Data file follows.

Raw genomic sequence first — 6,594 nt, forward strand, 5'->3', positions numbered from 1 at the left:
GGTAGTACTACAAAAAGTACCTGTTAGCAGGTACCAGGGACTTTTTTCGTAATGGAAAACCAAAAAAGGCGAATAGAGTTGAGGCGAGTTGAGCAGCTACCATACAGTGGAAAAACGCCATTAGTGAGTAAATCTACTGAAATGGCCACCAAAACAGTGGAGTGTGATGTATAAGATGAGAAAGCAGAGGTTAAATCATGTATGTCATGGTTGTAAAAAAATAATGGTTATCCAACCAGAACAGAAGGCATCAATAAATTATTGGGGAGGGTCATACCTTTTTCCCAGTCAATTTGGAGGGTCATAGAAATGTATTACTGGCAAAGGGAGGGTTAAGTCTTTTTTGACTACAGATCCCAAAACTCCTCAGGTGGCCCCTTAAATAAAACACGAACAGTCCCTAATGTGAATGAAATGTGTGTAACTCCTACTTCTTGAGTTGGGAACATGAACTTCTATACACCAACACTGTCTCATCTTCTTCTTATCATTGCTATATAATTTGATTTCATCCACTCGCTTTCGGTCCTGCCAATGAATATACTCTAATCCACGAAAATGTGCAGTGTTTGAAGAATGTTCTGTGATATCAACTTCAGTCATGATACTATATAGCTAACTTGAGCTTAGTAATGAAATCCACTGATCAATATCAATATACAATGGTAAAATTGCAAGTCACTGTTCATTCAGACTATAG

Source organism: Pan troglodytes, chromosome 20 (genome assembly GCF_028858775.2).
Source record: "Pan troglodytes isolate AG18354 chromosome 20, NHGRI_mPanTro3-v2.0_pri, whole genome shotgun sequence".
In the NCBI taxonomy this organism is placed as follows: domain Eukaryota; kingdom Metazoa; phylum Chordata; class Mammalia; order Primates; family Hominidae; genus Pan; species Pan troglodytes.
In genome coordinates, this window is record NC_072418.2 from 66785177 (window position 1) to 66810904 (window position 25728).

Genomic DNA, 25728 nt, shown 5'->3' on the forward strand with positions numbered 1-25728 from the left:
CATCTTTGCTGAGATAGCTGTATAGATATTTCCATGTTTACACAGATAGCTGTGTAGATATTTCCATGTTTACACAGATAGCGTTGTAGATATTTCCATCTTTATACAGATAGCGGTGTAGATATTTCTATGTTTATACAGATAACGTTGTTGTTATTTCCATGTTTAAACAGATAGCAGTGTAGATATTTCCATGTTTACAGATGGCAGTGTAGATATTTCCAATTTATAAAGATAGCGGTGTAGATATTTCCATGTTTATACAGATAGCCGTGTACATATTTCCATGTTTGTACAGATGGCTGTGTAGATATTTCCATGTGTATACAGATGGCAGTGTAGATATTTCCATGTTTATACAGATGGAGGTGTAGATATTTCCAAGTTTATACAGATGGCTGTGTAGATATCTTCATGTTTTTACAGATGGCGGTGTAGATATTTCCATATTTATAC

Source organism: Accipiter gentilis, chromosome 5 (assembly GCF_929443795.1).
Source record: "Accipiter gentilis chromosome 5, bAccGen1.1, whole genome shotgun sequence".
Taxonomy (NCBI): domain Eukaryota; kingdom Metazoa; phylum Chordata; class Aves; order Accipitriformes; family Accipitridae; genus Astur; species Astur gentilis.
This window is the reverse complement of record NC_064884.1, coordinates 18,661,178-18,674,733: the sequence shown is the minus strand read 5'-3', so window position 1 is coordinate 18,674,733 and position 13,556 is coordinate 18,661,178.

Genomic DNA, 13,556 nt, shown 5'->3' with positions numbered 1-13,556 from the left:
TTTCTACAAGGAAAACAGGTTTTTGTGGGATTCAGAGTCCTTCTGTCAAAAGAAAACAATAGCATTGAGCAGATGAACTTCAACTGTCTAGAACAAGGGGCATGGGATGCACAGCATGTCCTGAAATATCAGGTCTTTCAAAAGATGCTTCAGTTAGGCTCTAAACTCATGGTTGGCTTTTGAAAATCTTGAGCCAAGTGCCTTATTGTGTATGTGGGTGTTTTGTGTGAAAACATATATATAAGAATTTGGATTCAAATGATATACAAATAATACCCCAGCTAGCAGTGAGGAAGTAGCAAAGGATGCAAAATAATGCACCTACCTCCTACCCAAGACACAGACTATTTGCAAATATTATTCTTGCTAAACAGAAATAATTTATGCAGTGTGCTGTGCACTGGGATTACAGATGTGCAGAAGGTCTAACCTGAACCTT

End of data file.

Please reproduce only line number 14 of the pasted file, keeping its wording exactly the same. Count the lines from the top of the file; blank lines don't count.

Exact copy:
TTTCTACAAGGAAAACAGGTTTTTGTGGGATTCAGAGTCCTTCTGTCAAAAGAAAACAATAGCATTGAGCAGATGAACTTCAACTGTCTAGAACAAGGGGCATGGGATGCACAGCATGTCCTGAAATATCAGGTCTTTCAAAAGATGCTTCAGTTAGGCTCTAAACTCATGGTTGGCTTTTGAAAATCTTGAGCCAAGTGCCTTATTGTGTATGTGGGTGTTTTGTGTGAAAACATATATATAAGAATTTGGATTCAAATGATATACAAATAATACCCCAGCTAGCAGTGAGGAAGTAGCAAAGGATGCAAAATAATGCACCTACCTCCTACCCAAGACACAGACTATTTGCAAATATTATTCTTGCTAAACAGAAATAATTTATGCAGTGTGCTGTGCACTGGGATTACAGATGTGCAGAAGGTCTAACCTGAACCTT